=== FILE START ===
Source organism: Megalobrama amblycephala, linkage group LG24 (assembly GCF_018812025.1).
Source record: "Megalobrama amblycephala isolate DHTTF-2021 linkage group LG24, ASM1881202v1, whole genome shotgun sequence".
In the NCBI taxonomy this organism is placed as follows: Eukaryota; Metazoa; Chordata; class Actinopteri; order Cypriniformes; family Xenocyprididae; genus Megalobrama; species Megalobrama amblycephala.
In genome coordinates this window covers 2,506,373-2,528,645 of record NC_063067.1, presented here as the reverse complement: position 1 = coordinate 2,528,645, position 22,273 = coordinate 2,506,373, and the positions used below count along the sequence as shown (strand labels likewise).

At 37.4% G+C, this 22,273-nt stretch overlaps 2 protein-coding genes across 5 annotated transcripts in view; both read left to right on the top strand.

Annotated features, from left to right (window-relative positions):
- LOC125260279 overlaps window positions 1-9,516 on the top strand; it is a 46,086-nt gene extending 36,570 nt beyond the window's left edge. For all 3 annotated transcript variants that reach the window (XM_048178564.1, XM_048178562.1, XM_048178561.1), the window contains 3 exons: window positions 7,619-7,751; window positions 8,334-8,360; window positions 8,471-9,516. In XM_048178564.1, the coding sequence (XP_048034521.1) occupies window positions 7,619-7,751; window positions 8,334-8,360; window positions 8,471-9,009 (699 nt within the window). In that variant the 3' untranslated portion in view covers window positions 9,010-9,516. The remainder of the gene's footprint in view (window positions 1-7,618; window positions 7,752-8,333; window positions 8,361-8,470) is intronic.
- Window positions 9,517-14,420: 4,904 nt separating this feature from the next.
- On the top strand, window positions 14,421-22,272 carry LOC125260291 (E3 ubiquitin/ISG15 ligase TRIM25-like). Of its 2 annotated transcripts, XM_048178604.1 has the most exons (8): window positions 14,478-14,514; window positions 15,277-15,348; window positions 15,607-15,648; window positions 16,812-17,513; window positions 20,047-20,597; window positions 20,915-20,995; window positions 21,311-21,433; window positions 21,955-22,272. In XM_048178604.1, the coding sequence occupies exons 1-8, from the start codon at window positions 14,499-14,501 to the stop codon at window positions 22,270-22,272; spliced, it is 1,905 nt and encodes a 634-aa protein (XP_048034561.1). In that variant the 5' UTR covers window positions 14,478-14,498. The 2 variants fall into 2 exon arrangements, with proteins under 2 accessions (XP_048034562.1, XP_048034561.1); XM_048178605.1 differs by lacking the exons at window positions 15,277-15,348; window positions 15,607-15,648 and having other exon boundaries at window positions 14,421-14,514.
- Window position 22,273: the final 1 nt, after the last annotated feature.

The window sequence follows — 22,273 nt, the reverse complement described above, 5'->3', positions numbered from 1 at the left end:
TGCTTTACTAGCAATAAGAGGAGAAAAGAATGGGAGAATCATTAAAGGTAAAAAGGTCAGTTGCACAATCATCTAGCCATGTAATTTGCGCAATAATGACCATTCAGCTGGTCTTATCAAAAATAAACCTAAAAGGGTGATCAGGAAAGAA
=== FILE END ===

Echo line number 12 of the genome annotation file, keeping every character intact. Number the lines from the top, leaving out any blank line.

TGCTTTACTAGCAATAAGAGGAGAAAAGAATGGGAGAATCATTAAAGGTAAAAAGGTCAGTTGCACAATCATCTAGCCATGTAATTTGCGCAATAATGACCATTCAGCTGGTCTTATCAAAAATAAACCTAAAAGGGTGATCAGGAAAGAA